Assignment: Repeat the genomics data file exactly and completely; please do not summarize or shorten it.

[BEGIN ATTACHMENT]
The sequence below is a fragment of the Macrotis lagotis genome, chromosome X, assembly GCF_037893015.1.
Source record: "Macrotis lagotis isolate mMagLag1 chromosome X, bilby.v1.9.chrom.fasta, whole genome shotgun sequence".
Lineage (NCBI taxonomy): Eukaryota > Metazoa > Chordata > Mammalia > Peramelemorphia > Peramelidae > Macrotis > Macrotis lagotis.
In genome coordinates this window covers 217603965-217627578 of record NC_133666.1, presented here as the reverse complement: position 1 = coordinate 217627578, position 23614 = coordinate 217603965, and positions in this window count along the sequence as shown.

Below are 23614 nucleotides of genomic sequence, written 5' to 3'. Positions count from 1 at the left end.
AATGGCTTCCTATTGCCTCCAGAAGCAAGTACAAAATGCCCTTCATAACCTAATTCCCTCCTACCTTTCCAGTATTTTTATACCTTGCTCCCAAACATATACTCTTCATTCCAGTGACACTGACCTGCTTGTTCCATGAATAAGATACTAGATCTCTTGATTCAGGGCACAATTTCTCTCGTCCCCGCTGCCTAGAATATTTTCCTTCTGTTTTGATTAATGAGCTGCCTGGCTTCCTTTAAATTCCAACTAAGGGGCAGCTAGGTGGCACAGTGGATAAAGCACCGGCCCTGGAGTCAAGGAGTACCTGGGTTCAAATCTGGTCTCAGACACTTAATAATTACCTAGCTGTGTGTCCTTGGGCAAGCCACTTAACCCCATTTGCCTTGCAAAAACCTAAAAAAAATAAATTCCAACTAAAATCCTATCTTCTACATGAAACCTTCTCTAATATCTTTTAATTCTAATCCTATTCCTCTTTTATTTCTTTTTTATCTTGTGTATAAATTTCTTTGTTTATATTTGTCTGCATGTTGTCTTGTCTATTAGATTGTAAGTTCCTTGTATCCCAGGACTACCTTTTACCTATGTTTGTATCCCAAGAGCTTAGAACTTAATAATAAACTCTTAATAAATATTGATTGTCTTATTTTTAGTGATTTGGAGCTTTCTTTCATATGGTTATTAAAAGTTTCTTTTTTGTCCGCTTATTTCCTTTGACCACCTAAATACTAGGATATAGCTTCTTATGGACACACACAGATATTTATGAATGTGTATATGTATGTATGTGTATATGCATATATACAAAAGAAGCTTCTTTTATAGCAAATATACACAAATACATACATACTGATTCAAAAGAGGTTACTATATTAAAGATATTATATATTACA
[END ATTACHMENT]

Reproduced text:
The sequence below is a fragment of the Macrotis lagotis genome, chromosome X, assembly GCF_037893015.1.
Source record: "Macrotis lagotis isolate mMagLag1 chromosome X, bilby.v1.9.chrom.fasta, whole genome shotgun sequence".
Lineage (NCBI taxonomy): Eukaryota > Metazoa > Chordata > Mammalia > Peramelemorphia > Peramelidae > Macrotis > Macrotis lagotis.
In genome coordinates this window covers 217603965-217627578 of record NC_133666.1, presented here as the reverse complement: position 1 = coordinate 217627578, position 23614 = coordinate 217603965, and positions in this window count along the sequence as shown.

Below are 23614 nucleotides of genomic sequence, written 5' to 3'. Positions count from 1 at the left end.
AATGGCTTCCTATTGCCTCCAGAAGCAAGTACAAAATGCCCTTCATAACCTAATTCCCTCCTACCTTTCCAGTATTTTTATACCTTGCTCCCAAACATATACTCTTCATTCCAGTGACACTGACCTGCTTGTTCCATGAATAAGATACTAGATCTCTTGATTCAGGGCACAATTTCTCTCGTCCCCGCTGCCTAGAATATTTTCCTTCTGTTTTGATTAATGAGCTGCCTGGCTTCCTTTAAATTCCAACTAAGGGGCAGCTAGGTGGCACAGTGGATAAAGCACCGGCCCTGGAGTCAAGGAGTACCTGGGTTCAAATCTGGTCTCAGACACTTAATAATTACCTAGCTGTGTGTCCTTGGGCAAGCCACTTAACCCCATTTGCCTTGCAAAAACCTAAAAAAAATAAATTCCAACTAAAATCCTATCTTCTACATGAAACCTTCTCTAATATCTTTTAATTCTAATCCTATTCCTCTTTTATTTCTTTTTTATCTTGTGTATAAATTTCTTTGTTTATATTTGTCTGCATGTTGTCTTGTCTATTAGATTGTAAGTTCCTTGTATCCCAGGACTACCTTTTACCTATGTTTGTATCCCAAGAGCTTAGAACTTAATAATAAACTCTTAATAAATATTGATTGTCTTATTTTTAGTGATTTGGAGCTTTCTTTCATATGGTTATTAAAAGTTTCTTTTTTGTCCGCTTATTTCCTTTGACCACCTAAATACTAGGATATAGCTTCTTATGGACACACACAGATATTTATGAATGTGTATATGTATGTATGTGTATATGCATATATACAAAAGAAGCTTCTTTTATAGCAAATATACACAAATACATACATACTGATTCAAAAGAGGTTACTATATTAAAGATATTATATATTACA